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One of the people who works with me has complained that a lot of clients are sharing documents with her in different "cloud" storage systems (e.g. OneDrive, DropBox, Google Docs).

Because there are a lot of smaller projects she feels she wastes a lot of time checking for new files, or trying to track down files for a particular client when she returns to their projects.

I've looked into setting up a search engine that could look through these differnt system, but it would be a fair amount of effort. Is this a common problem / is there a recommended solution? If a product we're looking for something that's ideally

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So are they sharing a folder with her but not telling her when they update it? I use DropBox with many clients and some Google Drive, but I have never added files and expected them to just "know" that - or vice versa.

There are probably programs you can write to monitor the folders, and there are online project management programs like Assembla, BaseCamp, etc. where you get notifications when changes are made. But those usually cost, so I would tell the clients:

Please email me any time you update the files and want me to do something with them.

If you do proposals for new clients I would include a section on how your organization manages projects that lists this expectation.

Also, for Dropbox at least, see this: https://stackoverflow.com/questions/9633410/get-notified-when-a-file-changes-on-dropbox

and this: https://ifttt.com/connect/dropbox/ios_notifications

  • What they typically do is to share a folder with some work, and then add more over time. E.g. they agree to purchase five blog posts per week, and add the materials each week whenever her contact gets around to it. I think since there is also some delay between knowing files are available and doing the work, she has to remember which platform the client she's switching into and is finding that irritating. – Gary Sieling Aug 5 '15 at 1:53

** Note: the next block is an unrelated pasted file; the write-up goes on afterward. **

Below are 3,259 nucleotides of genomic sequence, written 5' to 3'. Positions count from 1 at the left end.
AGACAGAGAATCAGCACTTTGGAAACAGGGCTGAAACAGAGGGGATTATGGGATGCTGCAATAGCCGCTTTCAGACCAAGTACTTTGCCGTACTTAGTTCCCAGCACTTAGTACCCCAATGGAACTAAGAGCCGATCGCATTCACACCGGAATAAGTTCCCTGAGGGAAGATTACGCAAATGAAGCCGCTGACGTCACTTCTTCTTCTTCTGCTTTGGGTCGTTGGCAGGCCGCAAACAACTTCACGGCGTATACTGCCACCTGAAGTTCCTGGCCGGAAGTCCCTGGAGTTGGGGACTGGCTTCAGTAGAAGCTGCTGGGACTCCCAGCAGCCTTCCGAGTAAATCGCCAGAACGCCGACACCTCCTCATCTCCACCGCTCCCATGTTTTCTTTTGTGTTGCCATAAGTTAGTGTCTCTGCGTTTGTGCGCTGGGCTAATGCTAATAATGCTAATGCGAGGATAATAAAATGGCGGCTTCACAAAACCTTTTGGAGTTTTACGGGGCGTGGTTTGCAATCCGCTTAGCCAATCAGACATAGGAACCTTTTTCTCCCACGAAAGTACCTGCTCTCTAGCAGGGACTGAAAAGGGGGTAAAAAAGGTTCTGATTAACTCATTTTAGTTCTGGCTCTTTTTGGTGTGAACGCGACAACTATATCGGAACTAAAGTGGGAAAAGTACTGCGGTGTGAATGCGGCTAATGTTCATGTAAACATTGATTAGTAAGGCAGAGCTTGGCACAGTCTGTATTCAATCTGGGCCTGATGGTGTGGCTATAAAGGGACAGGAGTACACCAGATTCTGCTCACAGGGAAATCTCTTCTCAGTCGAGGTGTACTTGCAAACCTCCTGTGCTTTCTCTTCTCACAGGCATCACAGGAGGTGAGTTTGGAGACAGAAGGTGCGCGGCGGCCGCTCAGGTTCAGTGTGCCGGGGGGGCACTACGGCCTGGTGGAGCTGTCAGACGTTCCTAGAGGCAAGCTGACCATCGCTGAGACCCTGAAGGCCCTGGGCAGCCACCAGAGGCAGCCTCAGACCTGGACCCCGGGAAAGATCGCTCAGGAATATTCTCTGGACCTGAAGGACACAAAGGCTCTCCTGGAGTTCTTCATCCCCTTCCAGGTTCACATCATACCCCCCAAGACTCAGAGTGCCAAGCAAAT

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Seems to me this should just be part of a standard work routine and automation is not something which is really necessary.

...... every morning she spends 15 minutes checking OneDrive, DropBox, and Google drive for new files. This would by far be the most economical and best organized method.

Asking users to send an email when new files are added can help, but they will probably forget from time to time. So, ultimately, a few minutes every morning could easily solve the issue entirely. It's similar to .. every day she has to turn on the lights, launch an application, check emails, etc. Some things are just daily tasks which have to be done. Waiting for a notification is entirely inefficient.

  • This is only appropriate if the freelancer is being paid for her time, as a work routine is not fitting for someone being paid on a fixed price basis. – Xavier J Oct 8 '15 at 16:09
  • It's absolutely fitting for a fixed price setting. The routine to checking servers should be built into the fixed price. It's part of doing business with that client. – Scott Oct 9 '15 at 1:45
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Why not have a spreadsheet or a little app that records the client's name with their on-line storage option?

Better than "manual" remembering.

It sounds like each client uses a specific on-line storage provider. And the difficult is because of the number of clients.

A google spreadsheet with a list of client names in one column and the list of their specific Dropbox (etc) urls in the next column would work. That way the list is available wherever she is, and one click opens up a browser window.

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